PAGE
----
Taylor Gushue Catcher Potomac Nationals
Hit (30) Power (50) Arm (50) Defense (45) Speed (30)
Taylor Gushue was Pittsburgh’s 4th round pick (131st overall) in the 2014 draft after a successful career at the University of Florida and signed for $388,800. Born in December 1993, the 23-year-old Gushue was acquired by Washington last September in exchange for infielder Chris Bostick. Listed at 6-1 215lbs, Gushue has an ideal catcher’s frame, with thick legs and a powerful upper-body. Far from the stereotypical base-clogging catcher, Gushue is a good athlete with below-average speed, posting 4.35-4.37 second times home to first from the left side. Finally Gushue possesses excellent makeup, constantly hustling and actively encouraging his pitchers.
Behind the dish Gushue possesses a quick release and good accuracy, allowing his solid-average throwing arm to “play up”. He is a quality athlete with the strength and durability to catch every day. He has quick, nimble feet and does a reasonable job blocking pitches in the dirt. Gushue displays soft hands and tries to frame pitches near the strike zone, but does have a tendency to stab at the ball on occasion. He does not have stellar natural tools, but his hustle, baseball instincts and sheer desire allow him to project as a fringe-average major league defender.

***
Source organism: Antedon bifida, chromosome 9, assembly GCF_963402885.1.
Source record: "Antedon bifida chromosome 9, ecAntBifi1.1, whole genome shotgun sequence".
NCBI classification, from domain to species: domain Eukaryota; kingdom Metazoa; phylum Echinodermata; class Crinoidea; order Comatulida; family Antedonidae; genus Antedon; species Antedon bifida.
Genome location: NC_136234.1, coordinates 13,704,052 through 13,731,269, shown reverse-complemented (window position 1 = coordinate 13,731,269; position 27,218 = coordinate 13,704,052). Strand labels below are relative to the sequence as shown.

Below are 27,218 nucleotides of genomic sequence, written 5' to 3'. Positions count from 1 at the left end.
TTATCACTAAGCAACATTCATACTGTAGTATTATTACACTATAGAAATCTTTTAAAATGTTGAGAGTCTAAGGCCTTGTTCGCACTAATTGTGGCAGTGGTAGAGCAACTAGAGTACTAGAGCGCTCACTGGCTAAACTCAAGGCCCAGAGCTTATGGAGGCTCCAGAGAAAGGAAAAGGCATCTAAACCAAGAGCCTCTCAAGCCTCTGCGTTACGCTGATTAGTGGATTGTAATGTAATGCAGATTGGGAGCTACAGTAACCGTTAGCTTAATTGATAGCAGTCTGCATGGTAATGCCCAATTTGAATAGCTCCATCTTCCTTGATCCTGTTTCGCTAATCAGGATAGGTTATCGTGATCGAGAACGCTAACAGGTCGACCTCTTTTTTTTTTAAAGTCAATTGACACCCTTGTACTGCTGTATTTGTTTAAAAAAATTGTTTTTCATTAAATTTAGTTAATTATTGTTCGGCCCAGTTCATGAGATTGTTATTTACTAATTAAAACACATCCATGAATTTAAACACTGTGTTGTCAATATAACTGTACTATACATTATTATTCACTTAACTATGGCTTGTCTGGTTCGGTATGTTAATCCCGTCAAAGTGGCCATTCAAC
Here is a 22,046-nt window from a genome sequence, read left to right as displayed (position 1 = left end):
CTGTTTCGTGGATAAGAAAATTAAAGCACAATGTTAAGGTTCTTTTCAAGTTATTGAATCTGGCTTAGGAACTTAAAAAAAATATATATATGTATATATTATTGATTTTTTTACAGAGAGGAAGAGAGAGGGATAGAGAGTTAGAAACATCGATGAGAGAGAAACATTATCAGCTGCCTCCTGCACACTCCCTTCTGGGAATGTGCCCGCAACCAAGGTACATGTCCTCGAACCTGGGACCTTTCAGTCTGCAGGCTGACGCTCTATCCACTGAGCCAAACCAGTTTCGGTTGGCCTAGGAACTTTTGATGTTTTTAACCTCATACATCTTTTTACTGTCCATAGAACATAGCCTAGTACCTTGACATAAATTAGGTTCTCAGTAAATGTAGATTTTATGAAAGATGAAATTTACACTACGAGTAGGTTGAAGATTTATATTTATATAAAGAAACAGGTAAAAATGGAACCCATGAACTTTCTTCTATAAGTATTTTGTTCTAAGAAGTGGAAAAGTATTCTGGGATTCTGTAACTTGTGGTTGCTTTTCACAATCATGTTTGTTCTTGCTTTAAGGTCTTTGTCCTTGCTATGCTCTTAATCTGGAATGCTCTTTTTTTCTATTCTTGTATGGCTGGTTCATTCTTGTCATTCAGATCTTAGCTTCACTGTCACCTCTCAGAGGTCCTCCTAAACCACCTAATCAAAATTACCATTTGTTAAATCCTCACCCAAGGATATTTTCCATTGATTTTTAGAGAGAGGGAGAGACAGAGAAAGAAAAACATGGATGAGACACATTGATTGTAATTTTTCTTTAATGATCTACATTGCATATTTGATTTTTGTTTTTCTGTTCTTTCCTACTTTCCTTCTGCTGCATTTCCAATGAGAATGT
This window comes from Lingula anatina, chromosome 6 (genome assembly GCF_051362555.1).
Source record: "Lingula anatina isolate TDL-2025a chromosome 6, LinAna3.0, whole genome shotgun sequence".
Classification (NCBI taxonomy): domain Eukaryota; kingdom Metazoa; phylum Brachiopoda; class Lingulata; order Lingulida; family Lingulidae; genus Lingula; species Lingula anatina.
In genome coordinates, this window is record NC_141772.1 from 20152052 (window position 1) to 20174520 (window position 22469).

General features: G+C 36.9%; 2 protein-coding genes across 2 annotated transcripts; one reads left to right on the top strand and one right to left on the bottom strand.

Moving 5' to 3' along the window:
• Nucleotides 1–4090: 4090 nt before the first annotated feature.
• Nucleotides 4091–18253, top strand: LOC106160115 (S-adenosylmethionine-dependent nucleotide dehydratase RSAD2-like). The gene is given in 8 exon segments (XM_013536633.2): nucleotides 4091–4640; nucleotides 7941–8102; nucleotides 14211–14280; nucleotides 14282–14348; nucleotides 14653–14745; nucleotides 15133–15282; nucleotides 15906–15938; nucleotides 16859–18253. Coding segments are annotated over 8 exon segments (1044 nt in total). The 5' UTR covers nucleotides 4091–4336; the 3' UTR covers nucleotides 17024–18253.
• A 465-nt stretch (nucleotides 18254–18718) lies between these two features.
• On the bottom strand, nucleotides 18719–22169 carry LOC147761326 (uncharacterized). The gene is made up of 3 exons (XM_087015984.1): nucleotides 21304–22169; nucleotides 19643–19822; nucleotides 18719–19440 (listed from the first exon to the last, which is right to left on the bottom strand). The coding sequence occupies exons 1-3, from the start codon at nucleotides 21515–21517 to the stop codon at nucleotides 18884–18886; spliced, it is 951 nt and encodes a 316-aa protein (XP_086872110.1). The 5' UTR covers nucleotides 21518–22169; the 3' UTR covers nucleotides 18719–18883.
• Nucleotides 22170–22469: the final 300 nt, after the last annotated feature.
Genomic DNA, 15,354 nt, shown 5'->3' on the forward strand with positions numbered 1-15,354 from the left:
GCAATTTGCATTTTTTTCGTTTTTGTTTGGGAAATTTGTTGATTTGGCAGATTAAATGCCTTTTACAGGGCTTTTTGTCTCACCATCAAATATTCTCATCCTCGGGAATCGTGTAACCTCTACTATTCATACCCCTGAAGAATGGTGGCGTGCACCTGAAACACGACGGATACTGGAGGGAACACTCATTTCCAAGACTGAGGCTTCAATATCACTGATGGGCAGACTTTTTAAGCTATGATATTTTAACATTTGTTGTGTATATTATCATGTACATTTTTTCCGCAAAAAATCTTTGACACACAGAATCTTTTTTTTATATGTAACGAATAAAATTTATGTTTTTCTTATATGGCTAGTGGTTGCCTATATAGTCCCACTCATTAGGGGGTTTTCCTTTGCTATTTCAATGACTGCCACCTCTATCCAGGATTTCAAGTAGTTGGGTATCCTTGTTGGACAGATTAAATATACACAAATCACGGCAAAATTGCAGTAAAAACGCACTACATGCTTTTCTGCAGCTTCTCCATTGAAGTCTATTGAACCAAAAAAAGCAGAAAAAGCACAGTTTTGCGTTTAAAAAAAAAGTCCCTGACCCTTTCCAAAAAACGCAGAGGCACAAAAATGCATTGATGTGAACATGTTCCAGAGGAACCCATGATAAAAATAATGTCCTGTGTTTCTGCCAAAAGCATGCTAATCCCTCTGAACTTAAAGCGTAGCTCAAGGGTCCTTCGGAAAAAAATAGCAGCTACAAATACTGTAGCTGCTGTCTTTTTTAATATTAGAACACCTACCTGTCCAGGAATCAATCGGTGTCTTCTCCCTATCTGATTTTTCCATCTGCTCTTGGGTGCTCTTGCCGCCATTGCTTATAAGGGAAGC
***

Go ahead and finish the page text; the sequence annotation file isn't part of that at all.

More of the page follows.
Offensively the switch-hitting Gushue shows a mature approach at the plate and a solid awareness of the strike zone. He will work the count and hunts fastballs early. Gushue has average to fringe-average bat speed and a relatively flat, linear swing. In spite of this, his notable strength and use of his lower half allows him to generate impressive power in batting practice and average game power. Gushue struggles with spin late in counts and is susceptible to velocity up in the zone, which creates plenty of strikeouts. These swing issues aside, Gushue projects as a “30” hitter with “50” power.
Gushue is a terrific example of a “change of scenery” player – after languishing for a few seasons in the Pittsburgh organization, he has re-emerged as a prospect this season for Washington. His lack of an above-average tool limits his ceiling, but his raw power, switch-hitting ability and strong work ethic gives him a chance at a major league career. Gushue has a ceiling as a top-quality backup catcher, with his likely outcome being a Triple-A catcher who acts as an organization’s third catcher.